In 2012, U.S. Citizenship and Immigration Services (USCIS) announced a “Notice of Intent” to change the regulations so that it would be easier for foreigners who are spouses, parents and children of U.S. citizens to obtain lawful permanent residence, even if they entered this country without papers. Currently, these people must leave the United States to complete the immigration process at a U.S. Consulate in their home countries, often spending many months away from their families. Under the proposed rule, they would still have to complete the processing overseas but the process would be much faster.
It is important to remember that the rule is not effective right now – in fact, USCIS expects that it will not become effective before the end of 2012. If implemented, this new rule will streamline the process for thousands of people who entered the U.S. without papers and are married to U.S. citizens by allowing them to legalize their immigration status without lengthy separations from their families. But, don’t file anything at this time as it is only proposed. We describe the proposed rule below. If you believe it might help you and your family, please consult with an experienced immigration attorney now.
As a practical matter, people who have approved visas based on their family relationship to U.S. citizens or lawful permanent residents, but who entered the country without papers and stayed, must leave the United States to complete the immigration process at an American Consulate in their home countries. However, as soon as they leave, they immediately become inadmissible due to the fact that they lived in the United States unlawfully. The very act of leaving makes them inadmissible. People who leave the country after being present unlawfully for 180 days but less than one year are barred from returning for three years; those present for a year or more are barred for ten years. INA § 212(a)(9)(B)(i). They may apply for a waiver but only if they are able to show that their absence from the United States would cause extreme hardship to a spouse or son or daughter who is a United States citizen or lawful permanent resident. INA § 212(a)(9)(B)(v).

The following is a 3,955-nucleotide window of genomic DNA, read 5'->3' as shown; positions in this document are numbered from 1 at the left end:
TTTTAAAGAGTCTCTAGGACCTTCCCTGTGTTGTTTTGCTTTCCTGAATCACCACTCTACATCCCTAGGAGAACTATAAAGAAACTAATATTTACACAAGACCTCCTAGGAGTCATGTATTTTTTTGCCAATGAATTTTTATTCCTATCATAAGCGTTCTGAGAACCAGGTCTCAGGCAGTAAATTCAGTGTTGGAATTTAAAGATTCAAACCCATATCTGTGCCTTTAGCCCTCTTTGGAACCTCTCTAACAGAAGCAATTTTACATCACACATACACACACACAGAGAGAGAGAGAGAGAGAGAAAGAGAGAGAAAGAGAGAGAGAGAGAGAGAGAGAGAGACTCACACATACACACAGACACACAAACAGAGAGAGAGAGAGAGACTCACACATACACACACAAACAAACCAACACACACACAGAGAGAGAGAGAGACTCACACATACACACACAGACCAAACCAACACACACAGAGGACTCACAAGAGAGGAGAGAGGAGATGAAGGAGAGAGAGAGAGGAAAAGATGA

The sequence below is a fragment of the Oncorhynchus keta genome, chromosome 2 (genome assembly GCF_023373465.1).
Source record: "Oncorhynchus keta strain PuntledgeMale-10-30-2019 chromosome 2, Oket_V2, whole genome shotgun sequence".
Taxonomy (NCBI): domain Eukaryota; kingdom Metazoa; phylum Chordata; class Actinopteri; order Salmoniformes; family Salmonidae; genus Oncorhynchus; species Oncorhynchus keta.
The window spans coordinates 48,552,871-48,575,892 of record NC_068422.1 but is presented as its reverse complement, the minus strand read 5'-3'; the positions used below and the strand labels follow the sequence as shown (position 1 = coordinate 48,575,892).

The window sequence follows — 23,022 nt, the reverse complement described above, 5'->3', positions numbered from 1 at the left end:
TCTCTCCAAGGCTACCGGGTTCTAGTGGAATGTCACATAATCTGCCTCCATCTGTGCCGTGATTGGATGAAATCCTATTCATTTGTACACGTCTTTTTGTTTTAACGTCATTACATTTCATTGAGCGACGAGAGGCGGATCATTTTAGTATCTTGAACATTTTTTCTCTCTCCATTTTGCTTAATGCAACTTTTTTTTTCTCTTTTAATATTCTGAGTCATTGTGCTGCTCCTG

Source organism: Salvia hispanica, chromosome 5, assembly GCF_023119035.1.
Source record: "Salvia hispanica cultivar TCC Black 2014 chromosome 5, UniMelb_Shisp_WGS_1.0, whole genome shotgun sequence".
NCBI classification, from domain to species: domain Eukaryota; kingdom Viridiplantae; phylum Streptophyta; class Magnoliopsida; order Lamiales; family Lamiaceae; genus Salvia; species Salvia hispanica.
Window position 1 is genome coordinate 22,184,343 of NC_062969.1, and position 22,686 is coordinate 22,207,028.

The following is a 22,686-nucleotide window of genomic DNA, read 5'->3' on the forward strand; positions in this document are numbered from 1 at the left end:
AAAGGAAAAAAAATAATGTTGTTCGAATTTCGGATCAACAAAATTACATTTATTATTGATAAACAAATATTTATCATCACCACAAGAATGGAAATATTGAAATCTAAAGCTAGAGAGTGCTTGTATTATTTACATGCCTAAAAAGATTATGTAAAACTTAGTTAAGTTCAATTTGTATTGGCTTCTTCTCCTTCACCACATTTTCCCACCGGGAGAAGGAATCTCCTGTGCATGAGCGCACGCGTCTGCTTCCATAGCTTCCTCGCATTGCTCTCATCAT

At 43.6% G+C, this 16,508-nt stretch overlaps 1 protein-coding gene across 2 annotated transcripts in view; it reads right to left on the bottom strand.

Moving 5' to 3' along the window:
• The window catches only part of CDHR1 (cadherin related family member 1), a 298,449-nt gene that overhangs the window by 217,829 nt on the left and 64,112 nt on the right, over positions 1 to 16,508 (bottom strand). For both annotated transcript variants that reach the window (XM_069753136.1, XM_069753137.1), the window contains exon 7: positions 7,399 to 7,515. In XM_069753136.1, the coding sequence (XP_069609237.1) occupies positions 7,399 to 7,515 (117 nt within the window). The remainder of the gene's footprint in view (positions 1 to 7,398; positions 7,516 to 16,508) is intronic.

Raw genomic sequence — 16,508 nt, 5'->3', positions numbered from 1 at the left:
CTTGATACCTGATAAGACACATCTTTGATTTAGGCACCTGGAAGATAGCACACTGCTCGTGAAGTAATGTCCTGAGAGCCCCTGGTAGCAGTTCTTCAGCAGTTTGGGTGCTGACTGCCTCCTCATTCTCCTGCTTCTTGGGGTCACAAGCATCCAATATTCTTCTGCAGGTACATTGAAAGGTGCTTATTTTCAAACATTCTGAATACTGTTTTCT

Thus, when such a person goes to an interview at the U.S. Consulate, a Consular Officer makes the determination that the person was in the United States unlawfully. At that point, the person can apply for a waiver using Form I-601. The application can only be filed after the Consular Officer makes the determination that the person was in the United States unlawfully. The bureaucratic process for adjudicating the waiver application is cumbersome and lengthy. If the waiver is approved and the person is otherwise eligible, he or she is issued an immigrant visa. If the waiver is denied, the person has the right to appeal the decision. If the denial is upheld, the person is not able to re-enter the United States for three or ten years, depending on how long the person was in the country without papers. In any case, the person has to stay in the home country for a long time, separated from family in the United States.
The proposed rule would allow some future immigrants to file a waiver application and have USCIS adjudicate it before the person travels to his or her home country for an interview at the U.S. Consulate. If the person is found eligible, USCIS would grant a provisional waiver. The person would then leave the United States and go to an interview at the U.S. Consulate. When the Consular Officer finds that the person is inadmissibility based on unlawful presence in the United States, the officer would immediately apply the provisional waiver. Provided the person is otherwise eligible, a visa would be immediately granted and the immigrant would be able to return to the United States without having to stay away from family for a long time.
As the proposed rule is currently written, it will not help everyone. It will only be available to “immediate relatives” which the immigration laws generally define as spouses, parents and children (people unmarried and under 21 years old) of U.S. citizens. It would not be available to relatives of lawful permanent residents. Also, it would only be available to people whose only ground of inadmissibility is unlawful presence. People subject to any other ground, including public charge and criminal, would not be able to apply for a provisional waiver and would continue to have all of their waivers determined at U.S. Consulates. Lastly, the person would have to show extreme hardship of a U.S. citizen, not a lawful permanent resident.